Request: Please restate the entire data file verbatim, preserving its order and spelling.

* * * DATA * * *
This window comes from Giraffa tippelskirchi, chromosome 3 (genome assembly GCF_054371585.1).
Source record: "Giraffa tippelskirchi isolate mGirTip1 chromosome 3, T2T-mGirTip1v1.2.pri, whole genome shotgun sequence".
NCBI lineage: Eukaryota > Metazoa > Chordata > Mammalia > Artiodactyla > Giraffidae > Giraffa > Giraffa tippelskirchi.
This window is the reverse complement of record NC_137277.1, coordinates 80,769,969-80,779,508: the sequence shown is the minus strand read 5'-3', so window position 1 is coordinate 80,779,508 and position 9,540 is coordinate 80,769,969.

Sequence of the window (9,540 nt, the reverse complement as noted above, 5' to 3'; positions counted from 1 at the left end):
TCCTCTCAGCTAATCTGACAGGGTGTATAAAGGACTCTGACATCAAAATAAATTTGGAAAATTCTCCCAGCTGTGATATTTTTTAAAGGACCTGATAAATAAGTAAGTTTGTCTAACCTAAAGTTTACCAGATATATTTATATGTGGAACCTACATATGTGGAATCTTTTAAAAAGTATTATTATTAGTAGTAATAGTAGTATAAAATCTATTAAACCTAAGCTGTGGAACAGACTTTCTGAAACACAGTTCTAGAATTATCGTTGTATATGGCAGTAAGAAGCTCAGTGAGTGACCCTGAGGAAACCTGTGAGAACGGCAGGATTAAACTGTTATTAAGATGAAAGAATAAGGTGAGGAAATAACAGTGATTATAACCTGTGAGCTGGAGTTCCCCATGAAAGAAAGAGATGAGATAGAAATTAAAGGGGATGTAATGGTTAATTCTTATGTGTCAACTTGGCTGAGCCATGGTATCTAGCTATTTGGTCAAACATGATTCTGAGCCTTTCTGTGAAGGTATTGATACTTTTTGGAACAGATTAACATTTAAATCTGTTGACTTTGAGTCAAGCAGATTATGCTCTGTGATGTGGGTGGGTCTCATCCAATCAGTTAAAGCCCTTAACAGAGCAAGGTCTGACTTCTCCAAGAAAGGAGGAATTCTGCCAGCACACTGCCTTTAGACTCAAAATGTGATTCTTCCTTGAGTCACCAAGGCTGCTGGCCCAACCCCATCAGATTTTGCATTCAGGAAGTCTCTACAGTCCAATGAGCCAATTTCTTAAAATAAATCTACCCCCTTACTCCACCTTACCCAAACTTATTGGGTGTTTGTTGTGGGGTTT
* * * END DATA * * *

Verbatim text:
This window comes from Giraffa tippelskirchi, chromosome 3 (genome assembly GCF_054371585.1).
Source record: "Giraffa tippelskirchi isolate mGirTip1 chromosome 3, T2T-mGirTip1v1.2.pri, whole genome shotgun sequence".
NCBI lineage: Eukaryota > Metazoa > Chordata > Mammalia > Artiodactyla > Giraffidae > Giraffa > Giraffa tippelskirchi.
This window is the reverse complement of record NC_137277.1, coordinates 80,769,969-80,779,508: the sequence shown is the minus strand read 5'-3', so window position 1 is coordinate 80,779,508 and position 9,540 is coordinate 80,769,969.

Sequence of the window (9,540 nt, the reverse complement as noted above, 5' to 3'; positions counted from 1 at the left end):
TCCTCTCAGCTAATCTGACAGGGTGTATAAAGGACTCTGACATCAAAATAAATTTGGAAAATTCTCCCAGCTGTGATATTTTTTAAAGGACCTGATAAATAAGTAAGTTTGTCTAACCTAAAGTTTACCAGATATATTTATATGTGGAACCTACATATGTGGAATCTTTTAAAAAGTATTATTATTAGTAGTAATAGTAGTATAAAATCTATTAAACCTAAGCTGTGGAACAGACTTTCTGAAACACAGTTCTAGAATTATCGTTGTATATGGCAGTAAGAAGCTCAGTGAGTGACCCTGAGGAAACCTGTGAGAACGGCAGGATTAAACTGTTATTAAGATGAAAGAATAAGGTGAGGAAATAACAGTGATTATAACCTGTGAGCTGGAGTTCCCCATGAAAGAAAGAGATGAGATAGAAATTAAAGGGGATGTAATGGTTAATTCTTATGTGTCAACTTGGCTGAGCCATGGTATCTAGCTATTTGGTCAAACATGATTCTGAGCCTTTCTGTGAAGGTATTGATACTTTTTGGAACAGATTAACATTTAAATCTGTTGACTTTGAGTCAAGCAGATTATGCTCTGTGATGTGGGTGGGTCTCATCCAATCAGTTAAAGCCCTTAACAGAGCAAGGTCTGACTTCTCCAAGAAAGGAGGAATTCTGCCAGCACACTGCCTTTAGACTCAAAATGTGATTCTTCCTTGAGTCACCAAGGCTGCTGGCCCAACCCCATCAGATTTTGCATTCAGGAAGTCTCTACAGTCCAATGAGCCAATTTCTTAAAATAAATCTACCCCCTTACTCCACCTTACCCAAACTTATTGGGTGTTTGTTGTGGGGTTT